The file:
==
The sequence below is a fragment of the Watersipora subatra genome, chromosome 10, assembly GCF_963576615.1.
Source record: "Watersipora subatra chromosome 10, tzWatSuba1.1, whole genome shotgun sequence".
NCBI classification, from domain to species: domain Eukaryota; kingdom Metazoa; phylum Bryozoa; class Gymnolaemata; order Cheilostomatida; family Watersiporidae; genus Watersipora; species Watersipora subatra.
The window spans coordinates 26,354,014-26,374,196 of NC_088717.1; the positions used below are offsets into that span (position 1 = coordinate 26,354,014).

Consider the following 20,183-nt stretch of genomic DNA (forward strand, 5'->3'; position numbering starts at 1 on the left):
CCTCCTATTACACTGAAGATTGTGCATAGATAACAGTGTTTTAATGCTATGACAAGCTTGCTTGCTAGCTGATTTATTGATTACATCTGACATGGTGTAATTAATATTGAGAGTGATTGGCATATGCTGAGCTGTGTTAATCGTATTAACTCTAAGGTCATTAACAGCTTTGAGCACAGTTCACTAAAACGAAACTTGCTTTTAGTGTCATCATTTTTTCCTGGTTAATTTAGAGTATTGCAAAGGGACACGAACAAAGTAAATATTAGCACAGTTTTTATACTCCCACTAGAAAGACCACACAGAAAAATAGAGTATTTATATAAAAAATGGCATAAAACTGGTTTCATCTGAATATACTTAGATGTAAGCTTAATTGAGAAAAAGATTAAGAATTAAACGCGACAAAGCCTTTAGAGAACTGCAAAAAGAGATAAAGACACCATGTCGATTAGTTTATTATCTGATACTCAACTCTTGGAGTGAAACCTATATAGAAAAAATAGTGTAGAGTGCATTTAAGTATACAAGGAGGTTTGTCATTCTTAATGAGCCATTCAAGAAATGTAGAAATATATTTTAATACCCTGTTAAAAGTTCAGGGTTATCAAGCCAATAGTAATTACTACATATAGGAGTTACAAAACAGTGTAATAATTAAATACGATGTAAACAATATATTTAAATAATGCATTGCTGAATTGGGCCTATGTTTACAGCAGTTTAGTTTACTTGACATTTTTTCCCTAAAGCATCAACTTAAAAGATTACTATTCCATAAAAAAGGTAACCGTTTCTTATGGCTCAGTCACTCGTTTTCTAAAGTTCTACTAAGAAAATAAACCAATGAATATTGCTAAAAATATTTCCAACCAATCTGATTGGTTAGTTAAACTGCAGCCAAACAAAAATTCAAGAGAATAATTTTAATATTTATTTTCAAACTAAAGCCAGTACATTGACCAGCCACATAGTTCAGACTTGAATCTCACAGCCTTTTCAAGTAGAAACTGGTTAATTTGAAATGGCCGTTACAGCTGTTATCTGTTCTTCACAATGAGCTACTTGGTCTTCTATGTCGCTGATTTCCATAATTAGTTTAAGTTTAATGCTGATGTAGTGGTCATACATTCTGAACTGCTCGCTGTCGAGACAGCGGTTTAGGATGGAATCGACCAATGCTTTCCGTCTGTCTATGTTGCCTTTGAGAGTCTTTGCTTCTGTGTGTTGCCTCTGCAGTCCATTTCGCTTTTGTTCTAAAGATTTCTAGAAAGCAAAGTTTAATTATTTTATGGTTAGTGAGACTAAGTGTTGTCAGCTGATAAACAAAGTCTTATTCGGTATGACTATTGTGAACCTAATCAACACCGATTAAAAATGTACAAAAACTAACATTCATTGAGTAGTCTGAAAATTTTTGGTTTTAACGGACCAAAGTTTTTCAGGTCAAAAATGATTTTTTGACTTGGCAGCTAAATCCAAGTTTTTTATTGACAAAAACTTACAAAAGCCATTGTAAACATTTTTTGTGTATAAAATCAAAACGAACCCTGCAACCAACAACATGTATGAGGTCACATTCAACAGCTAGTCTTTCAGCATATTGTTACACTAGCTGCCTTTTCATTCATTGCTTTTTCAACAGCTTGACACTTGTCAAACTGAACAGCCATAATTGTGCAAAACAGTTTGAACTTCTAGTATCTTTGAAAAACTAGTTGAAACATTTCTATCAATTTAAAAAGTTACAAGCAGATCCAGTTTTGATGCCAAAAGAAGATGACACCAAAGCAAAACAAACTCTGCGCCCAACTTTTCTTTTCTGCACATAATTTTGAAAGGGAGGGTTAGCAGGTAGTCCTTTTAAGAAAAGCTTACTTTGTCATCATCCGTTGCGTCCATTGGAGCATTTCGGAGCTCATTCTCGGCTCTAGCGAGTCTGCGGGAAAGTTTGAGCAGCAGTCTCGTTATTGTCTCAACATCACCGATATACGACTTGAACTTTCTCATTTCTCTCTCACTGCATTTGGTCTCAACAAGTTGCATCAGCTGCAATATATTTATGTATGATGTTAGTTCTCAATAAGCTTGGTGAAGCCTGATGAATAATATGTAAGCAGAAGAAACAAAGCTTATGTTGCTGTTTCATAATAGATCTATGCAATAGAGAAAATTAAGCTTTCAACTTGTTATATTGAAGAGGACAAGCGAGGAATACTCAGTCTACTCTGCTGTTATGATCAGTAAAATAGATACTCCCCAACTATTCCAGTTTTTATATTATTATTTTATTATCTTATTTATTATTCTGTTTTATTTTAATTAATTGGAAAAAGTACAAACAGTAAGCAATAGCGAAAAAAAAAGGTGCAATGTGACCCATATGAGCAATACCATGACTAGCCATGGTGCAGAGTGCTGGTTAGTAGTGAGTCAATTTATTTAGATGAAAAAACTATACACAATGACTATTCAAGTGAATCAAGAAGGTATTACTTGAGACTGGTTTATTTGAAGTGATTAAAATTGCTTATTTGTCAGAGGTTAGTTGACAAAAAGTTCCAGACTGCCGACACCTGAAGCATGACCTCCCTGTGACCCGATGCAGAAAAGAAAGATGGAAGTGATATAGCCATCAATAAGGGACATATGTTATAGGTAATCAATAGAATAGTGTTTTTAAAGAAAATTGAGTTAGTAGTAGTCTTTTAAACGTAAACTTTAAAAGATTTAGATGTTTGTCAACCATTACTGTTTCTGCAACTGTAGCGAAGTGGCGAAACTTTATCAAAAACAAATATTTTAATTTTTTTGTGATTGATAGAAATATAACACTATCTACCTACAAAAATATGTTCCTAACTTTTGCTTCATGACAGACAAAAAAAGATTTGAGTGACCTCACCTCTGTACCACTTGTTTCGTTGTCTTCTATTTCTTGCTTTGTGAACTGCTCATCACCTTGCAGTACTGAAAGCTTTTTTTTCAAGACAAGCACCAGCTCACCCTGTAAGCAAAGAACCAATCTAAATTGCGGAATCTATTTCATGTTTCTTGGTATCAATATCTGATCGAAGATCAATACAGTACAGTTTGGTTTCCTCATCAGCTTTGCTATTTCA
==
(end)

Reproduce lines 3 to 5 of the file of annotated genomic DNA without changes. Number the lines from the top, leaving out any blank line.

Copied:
NCBI classification, from domain to species: domain Eukaryota; kingdom Metazoa; phylum Bryozoa; class Gymnolaemata; order Cheilostomatida; family Watersiporidae; genus Watersipora; species Watersipora subatra.
The window spans coordinates 26,354,014-26,374,196 of NC_088717.1; the positions used below are offsets into that span (position 1 = coordinate 26,354,014).

Consider the following 20,183-nt stretch of genomic DNA (forward strand, 5'->3'; position numbering starts at 1 on the left):